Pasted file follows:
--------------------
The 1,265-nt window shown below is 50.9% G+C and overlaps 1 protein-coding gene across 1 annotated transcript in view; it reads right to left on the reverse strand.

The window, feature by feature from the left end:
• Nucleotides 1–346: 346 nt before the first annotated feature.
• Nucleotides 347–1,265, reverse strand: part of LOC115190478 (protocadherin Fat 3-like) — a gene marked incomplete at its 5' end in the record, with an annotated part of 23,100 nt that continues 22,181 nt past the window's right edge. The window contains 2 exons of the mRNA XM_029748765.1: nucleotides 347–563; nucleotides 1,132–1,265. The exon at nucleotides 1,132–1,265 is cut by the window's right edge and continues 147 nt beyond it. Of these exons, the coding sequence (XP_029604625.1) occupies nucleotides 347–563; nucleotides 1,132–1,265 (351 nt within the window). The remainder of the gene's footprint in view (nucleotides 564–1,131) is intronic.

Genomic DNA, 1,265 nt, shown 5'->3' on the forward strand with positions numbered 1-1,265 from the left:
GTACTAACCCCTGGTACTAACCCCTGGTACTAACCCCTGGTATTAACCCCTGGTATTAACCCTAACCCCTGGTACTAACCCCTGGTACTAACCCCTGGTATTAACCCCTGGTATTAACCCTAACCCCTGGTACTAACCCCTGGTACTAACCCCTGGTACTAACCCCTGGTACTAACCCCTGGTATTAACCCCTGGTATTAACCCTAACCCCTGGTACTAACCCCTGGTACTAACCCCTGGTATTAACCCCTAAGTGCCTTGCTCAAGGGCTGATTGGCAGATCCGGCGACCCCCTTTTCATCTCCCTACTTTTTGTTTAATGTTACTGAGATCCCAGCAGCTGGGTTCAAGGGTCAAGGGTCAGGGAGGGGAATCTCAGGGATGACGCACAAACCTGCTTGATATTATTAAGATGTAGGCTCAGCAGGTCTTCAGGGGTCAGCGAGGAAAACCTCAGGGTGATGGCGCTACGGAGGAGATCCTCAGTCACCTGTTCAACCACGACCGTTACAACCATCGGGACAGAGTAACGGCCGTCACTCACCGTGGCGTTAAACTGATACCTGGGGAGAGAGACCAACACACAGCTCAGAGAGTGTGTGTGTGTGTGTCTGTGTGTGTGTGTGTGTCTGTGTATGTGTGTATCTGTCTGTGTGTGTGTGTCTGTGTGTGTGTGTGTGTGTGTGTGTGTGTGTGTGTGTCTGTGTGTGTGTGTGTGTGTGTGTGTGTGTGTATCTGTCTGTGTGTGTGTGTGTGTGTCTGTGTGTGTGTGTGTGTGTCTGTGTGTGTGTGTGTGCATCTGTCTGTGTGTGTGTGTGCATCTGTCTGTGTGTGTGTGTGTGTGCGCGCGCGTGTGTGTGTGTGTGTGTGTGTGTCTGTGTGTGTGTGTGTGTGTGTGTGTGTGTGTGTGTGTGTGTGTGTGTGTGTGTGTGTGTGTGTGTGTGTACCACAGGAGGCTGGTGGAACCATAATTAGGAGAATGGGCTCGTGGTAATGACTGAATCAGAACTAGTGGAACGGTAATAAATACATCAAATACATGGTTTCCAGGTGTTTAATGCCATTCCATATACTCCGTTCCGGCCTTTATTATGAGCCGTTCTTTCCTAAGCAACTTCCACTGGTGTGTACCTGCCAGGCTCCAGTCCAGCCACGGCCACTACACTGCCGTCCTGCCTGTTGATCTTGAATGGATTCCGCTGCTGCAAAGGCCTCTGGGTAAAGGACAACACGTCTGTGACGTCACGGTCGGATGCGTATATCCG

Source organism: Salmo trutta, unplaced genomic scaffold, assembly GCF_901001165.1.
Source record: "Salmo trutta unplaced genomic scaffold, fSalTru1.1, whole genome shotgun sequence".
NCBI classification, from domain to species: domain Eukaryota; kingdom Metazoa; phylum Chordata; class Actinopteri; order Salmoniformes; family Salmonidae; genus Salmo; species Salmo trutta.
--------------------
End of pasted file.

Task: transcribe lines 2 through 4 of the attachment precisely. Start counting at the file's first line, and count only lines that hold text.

The window, feature by feature from the left end:
• Nucleotides 1–346: 346 nt before the first annotated feature.
• Nucleotides 347–1,265, reverse strand: part of LOC115190478 (protocadherin Fat 3-like) — a gene marked incomplete at its 5' end in the record, with an annotated part of 23,100 nt that continues 22,181 nt past the window's right edge. The window contains 2 exons of the mRNA XM_029748765.1: nucleotides 347–563; nucleotides 1,132–1,265. The exon at nucleotides 1,132–1,265 is cut by the window's right edge and continues 147 nt beyond it. Of these exons, the coding sequence (XP_029604625.1) occupies nucleotides 347–563; nucleotides 1,132–1,265 (351 nt within the window). The remainder of the gene's footprint in view (nucleotides 564–1,131) is intronic.